Kris Kristofferson talks booze, hellraising and landing a chopper on Johnny Cash's lawn | Pop | guardian.co.uk Music
"I've come to appreciate how special a song is compared to other art forms, because you can carry it around in your head and your heart and it remains part of you. It just comes as natural as a bird to me, always did."
songwriting  music  rock  1960s  1970s  country  creativity 
march 2008 by allaboutgeorge
The best Joni Mitchell song ever. - By Ron Rosenbaum - Slate Magazine
"It occurs to me that in some way that's what 'Amelia's' enigma or paradox is about: True love is far more alarming than a false alarm. [... I]t may be better to have loved and lost than to have loved and won, which can be truly terrifying."
music  criticism  rock  1970s  aesthetics  travel  songwriting  love 
december 2007 by allaboutgeorge
Okay, He Wore Polyester. But He Still Speaks to Us. - washingtonpost.com
"'The ethnic American feels unappreciated for the contribution he makes to society. In many ways he is treated like the machine he operates or the pencil he pushes.'"
ethnicity  dance  1970s  music  race  nyc 
december 2007 by allaboutgeorge
Houston Press: The Raw Power of Really Smooth Music
"I've always felt fortunate, back as far as the Doobies, that we've always been embraced by black radio. In fact, as a solo artist, had it not been for black radio, you would never have heard of me. [...]"
1970s  music  songwriting  pop  rock 
september 2007 by allaboutgeorge
The Benign Comedy: Good evening Santa Barbara! Are you ready to self-medicate??!
"Each minute on 'Minute By Minute,' even the song by other members McDonald lets 'em do, is so smooth and slick that your brain cannot withstand its intervention. You do not listen to 'Minute By Minute'; you just lie back and let the music do its thing"
songwriting  music  1970s  pop  criticism 
september 2007 by allaboutgeorge
Old interviews redefine "Star Wars" mythology | Entertainment | Entertainment News | Reuters.com
"Remember, science-fiction films do really great the first week, then they drop off to nothing. It's a good sign, but it doesn't mean anything. Let's wait a couple of weeks. [...] I don't want to count my chickens before they hatch."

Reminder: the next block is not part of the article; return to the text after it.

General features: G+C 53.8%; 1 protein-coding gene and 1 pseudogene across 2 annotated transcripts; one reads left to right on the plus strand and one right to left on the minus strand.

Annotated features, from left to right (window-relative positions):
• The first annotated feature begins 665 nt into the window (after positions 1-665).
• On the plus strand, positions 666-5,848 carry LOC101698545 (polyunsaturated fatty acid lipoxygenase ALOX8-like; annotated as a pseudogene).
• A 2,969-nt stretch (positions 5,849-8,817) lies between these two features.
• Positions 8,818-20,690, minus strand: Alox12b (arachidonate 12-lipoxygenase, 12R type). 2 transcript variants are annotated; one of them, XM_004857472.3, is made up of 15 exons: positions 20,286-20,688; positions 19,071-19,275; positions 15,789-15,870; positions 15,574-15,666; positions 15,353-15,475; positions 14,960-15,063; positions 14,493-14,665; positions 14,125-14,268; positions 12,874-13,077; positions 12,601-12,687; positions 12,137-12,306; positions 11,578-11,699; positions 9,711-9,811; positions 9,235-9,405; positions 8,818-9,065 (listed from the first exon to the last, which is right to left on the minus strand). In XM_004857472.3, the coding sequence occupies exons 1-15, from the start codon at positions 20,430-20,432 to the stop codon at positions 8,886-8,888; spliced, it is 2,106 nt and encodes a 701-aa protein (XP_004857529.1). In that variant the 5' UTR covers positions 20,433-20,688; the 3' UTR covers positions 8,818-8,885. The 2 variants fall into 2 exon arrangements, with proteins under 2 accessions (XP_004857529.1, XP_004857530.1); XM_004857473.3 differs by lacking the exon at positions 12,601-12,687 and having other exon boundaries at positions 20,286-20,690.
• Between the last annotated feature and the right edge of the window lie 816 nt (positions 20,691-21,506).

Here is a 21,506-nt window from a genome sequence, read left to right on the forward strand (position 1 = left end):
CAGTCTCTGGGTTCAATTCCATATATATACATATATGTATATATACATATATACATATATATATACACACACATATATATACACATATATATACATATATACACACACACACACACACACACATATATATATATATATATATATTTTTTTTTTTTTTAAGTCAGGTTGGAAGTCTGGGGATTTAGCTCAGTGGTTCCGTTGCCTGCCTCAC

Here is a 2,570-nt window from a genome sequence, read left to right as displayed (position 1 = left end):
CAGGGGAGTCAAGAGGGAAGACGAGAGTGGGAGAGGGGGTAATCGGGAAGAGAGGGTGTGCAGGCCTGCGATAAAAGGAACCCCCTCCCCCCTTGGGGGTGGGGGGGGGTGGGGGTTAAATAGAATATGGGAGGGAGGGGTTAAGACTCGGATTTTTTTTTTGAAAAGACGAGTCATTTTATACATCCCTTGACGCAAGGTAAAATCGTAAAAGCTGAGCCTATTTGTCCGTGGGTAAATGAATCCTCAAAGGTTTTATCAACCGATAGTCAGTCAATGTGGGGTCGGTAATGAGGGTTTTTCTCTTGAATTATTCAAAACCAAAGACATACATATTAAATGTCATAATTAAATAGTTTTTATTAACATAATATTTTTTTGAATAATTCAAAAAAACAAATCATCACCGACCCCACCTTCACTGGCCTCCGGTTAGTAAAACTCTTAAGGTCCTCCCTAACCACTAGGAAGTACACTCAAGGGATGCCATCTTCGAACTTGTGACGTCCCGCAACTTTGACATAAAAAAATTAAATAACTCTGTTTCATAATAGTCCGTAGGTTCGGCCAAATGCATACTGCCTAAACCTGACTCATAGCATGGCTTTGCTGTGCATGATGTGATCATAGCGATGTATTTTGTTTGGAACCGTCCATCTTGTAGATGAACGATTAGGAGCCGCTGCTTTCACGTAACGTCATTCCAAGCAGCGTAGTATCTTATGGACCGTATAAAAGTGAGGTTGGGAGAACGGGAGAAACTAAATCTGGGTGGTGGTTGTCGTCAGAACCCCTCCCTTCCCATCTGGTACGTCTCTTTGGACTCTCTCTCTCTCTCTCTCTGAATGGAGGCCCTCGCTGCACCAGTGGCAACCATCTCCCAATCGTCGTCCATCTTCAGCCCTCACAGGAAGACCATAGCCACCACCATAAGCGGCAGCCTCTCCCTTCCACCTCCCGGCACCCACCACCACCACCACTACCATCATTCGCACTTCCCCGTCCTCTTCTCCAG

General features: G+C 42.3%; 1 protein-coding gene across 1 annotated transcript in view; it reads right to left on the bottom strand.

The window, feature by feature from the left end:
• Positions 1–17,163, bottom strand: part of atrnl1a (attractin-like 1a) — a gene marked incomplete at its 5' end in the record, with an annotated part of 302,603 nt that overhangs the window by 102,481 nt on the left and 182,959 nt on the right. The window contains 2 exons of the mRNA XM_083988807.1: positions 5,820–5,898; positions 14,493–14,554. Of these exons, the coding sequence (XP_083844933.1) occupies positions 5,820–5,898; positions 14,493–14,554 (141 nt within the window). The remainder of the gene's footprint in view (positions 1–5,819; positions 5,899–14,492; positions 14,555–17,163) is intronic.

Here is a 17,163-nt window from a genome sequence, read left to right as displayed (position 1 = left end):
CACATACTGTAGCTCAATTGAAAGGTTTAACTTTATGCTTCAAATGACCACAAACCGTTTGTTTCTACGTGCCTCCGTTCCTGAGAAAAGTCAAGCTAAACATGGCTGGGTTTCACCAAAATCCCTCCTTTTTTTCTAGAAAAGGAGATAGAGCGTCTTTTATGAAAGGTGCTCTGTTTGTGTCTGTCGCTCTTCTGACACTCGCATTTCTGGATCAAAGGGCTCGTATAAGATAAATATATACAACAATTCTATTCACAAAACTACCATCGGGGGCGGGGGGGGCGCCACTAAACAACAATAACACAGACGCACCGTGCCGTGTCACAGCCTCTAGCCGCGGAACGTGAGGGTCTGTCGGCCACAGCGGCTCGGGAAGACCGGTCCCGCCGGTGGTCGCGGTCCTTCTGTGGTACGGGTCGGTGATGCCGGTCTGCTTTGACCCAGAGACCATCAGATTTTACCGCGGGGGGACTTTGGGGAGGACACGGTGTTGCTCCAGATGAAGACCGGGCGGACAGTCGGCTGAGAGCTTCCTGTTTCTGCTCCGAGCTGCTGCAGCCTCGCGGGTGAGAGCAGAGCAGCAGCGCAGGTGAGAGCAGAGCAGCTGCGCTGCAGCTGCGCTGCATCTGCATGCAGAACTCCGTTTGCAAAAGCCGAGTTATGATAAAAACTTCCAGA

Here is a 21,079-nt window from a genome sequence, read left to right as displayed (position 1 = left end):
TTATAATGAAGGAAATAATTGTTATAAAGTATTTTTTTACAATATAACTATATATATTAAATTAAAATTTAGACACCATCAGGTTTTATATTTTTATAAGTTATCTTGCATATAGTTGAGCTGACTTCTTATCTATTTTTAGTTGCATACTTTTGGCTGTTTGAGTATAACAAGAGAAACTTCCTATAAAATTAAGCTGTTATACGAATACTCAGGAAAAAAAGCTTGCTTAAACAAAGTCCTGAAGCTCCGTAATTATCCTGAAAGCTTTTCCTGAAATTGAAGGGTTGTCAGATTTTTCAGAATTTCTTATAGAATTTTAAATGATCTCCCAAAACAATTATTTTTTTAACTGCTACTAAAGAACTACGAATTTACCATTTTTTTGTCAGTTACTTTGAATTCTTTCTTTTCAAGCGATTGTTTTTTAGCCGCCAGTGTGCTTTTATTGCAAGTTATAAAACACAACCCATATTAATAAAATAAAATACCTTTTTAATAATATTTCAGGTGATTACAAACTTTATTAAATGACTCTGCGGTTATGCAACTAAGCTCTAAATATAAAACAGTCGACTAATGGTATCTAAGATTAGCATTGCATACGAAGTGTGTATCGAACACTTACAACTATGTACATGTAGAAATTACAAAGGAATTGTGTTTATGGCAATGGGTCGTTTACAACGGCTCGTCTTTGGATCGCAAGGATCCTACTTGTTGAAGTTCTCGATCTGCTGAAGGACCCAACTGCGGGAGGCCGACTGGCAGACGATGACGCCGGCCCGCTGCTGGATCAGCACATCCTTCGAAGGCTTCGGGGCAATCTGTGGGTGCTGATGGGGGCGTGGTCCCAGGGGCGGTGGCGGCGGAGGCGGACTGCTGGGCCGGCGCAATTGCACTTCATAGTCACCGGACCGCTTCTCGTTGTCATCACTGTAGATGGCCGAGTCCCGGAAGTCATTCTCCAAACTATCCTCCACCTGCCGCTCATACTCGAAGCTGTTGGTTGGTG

sciencefiction  cinema  interview  interviews  1970s 
april 2007 by allaboutgeorge
A Gumshoe Adrift, Lost in the ’70s - New York Times
"This private eye is so private that he seems always to be talking to himself, mumbling a running commentary on the action in an attempt to convince himself, against the evidence of the world’s near-total indifference to everything he says or does [...]
cinema  1970s  aesthetics  identity  noir  fiction  creativity 
april 2007 by allaboutgeorge
Disco Delivery: BBC Radio 2 - The Record Producers: Nile Rodgers
"Correct me if I'm wrong, but this is probably the first time I've heard Chic's sound taken apart, analyzed and put back together in this way."
songwriting  music  dance  1970s  1980s  creativity 
march 2007 by allaboutgeorge
NYT: Same Stooges. Different World. Finer Wine.
"[T]he real subject [...] was 'a fairly loosely aggregated industry-slash-palace guard that has coalesced around the corpus of something called rock, and that something has grown to have something to do with units of digital information [...]"
rock  music  marketing  1970s  punk  corporations 
february 2007 by allaboutgeorge
Yacht-Pop
complementary to fans of Channel 101's "Yacht Rock" -- stay smooth!
music  songwriting  1970s  1980s  oceans 
december 2005 by allaboutgeorge